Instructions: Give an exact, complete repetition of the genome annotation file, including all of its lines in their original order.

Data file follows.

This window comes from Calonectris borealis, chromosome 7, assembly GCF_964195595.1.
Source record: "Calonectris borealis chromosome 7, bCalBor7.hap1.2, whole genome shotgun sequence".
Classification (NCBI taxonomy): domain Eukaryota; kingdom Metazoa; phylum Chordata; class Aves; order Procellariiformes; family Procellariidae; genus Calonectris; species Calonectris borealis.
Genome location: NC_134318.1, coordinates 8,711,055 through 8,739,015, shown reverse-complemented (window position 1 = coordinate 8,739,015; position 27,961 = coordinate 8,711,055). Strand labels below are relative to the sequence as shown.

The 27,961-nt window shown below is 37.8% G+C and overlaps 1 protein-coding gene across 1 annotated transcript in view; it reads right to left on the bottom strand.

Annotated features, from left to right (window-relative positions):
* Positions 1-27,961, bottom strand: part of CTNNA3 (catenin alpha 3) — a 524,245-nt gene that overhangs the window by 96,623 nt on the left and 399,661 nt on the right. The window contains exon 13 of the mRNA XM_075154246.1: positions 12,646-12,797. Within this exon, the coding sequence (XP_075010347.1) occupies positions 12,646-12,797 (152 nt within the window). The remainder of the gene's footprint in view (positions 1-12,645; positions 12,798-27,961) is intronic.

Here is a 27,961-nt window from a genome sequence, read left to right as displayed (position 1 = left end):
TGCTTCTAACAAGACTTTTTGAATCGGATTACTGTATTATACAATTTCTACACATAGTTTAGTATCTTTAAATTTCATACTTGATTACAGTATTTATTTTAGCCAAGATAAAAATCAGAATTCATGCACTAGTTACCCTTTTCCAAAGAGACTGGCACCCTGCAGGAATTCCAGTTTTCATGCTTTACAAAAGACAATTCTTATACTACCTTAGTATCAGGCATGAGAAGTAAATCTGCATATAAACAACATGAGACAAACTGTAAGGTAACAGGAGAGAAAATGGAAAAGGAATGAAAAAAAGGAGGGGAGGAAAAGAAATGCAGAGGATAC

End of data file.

This window comes from Calonectris borealis, chromosome 7, assembly GCF_964195595.1.
Source record: "Calonectris borealis chromosome 7, bCalBor7.hap1.2, whole genome shotgun sequence".
Classification (NCBI taxonomy): domain Eukaryota; kingdom Metazoa; phylum Chordata; class Aves; order Procellariiformes; family Procellariidae; genus Calonectris; species Calonectris borealis.
Genome location: NC_134318.1, coordinates 8,711,055 through 8,739,015, shown reverse-complemented (window position 1 = coordinate 8,739,015; position 27,961 = coordinate 8,711,055). Strand labels below are relative to the sequence as shown.

The 27,961-nt window shown below is 37.8% G+C and overlaps 1 protein-coding gene across 1 annotated transcript in view; it reads right to left on the bottom strand.

Annotated features, from left to right (window-relative positions):
* Positions 1-27,961, bottom strand: part of CTNNA3 (catenin alpha 3) — a 524,245-nt gene that overhangs the window by 96,623 nt on the left and 399,661 nt on the right. The window contains exon 13 of the mRNA XM_075154246.1: positions 12,646-12,797. Within this exon, the coding sequence (XP_075010347.1) occupies positions 12,646-12,797 (152 nt within the window). The remainder of the gene's footprint in view (positions 1-12,645; positions 12,798-27,961) is intronic.

Here is a 27,961-nt window from a genome sequence, read left to right as displayed (position 1 = left end):
TGCTTCTAACAAGACTTTTTGAATCGGATTACTGTATTATACAATTTCTACACATAGTTTAGTATCTTTAAATTTCATACTTGATTACAGTATTTATTTTAGCCAAGATAAAAATCAGAATTCATGCACTAGTTACCCTTTTCCAAAGAGACTGGCACCCTGCAGGAATTCCAGTTTTCATGCTTTACAAAAGACAATTCTTATACTACCTTAGTATCAGGCATGAGAAGTAAATCTGCATATAAACAACATGAGACAAACTGTAAGGTAACAGGAGAGAAAATGGAAAAGGAATGAAAAAAAGGAGGGGAGGAAAAGAAATGCAGAGGATAC